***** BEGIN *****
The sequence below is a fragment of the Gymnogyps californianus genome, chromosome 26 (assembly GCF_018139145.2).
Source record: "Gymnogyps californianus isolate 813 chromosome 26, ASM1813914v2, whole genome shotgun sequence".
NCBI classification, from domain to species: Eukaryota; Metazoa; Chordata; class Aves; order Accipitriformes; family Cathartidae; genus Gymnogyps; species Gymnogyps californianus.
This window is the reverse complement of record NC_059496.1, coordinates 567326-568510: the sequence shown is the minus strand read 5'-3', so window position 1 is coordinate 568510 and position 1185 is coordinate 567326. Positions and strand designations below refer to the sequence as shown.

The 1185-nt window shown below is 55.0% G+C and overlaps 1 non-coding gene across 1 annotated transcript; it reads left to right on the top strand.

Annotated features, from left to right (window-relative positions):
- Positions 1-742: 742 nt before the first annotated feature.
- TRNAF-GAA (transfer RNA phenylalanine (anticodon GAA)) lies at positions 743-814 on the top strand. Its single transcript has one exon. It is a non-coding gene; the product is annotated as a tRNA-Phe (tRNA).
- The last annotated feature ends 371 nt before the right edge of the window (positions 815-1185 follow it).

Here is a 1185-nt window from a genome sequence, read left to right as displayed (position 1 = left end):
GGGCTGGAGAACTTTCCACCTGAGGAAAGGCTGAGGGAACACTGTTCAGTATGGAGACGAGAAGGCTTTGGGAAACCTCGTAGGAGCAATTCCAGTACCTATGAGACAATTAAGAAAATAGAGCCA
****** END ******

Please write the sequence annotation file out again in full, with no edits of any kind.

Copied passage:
The sequence below is a fragment of the Gymnogyps californianus genome, chromosome 26 (assembly GCF_018139145.2).
Source record: "Gymnogyps californianus isolate 813 chromosome 26, ASM1813914v2, whole genome shotgun sequence".
NCBI classification, from domain to species: Eukaryota; Metazoa; Chordata; class Aves; order Accipitriformes; family Cathartidae; genus Gymnogyps; species Gymnogyps californianus.
This window is the reverse complement of record NC_059496.1, coordinates 567326-568510: the sequence shown is the minus strand read 5'-3', so window position 1 is coordinate 568510 and position 1185 is coordinate 567326. Positions and strand designations below refer to the sequence as shown.

The 1185-nt window shown below is 55.0% G+C and overlaps 1 non-coding gene across 1 annotated transcript; it reads left to right on the top strand.

Annotated features, from left to right (window-relative positions):
- Positions 1-742: 742 nt before the first annotated feature.
- TRNAF-GAA (transfer RNA phenylalanine (anticodon GAA)) lies at positions 743-814 on the top strand. Its single transcript has one exon. It is a non-coding gene; the product is annotated as a tRNA-Phe (tRNA).
- The last annotated feature ends 371 nt before the right edge of the window (positions 815-1185 follow it).

Here is a 1185-nt window from a genome sequence, read left to right as displayed (position 1 = left end):
GGGCTGGAGAACTTTCCACCTGAGGAAAGGCTGAGGGAACACTGTTCAGTATGGAGACGAGAAGGCTTTGGGAAACCTCGTAGGAGCAATTCCAGTACCTATGAGACAATTAAGAAAATAGAGCCA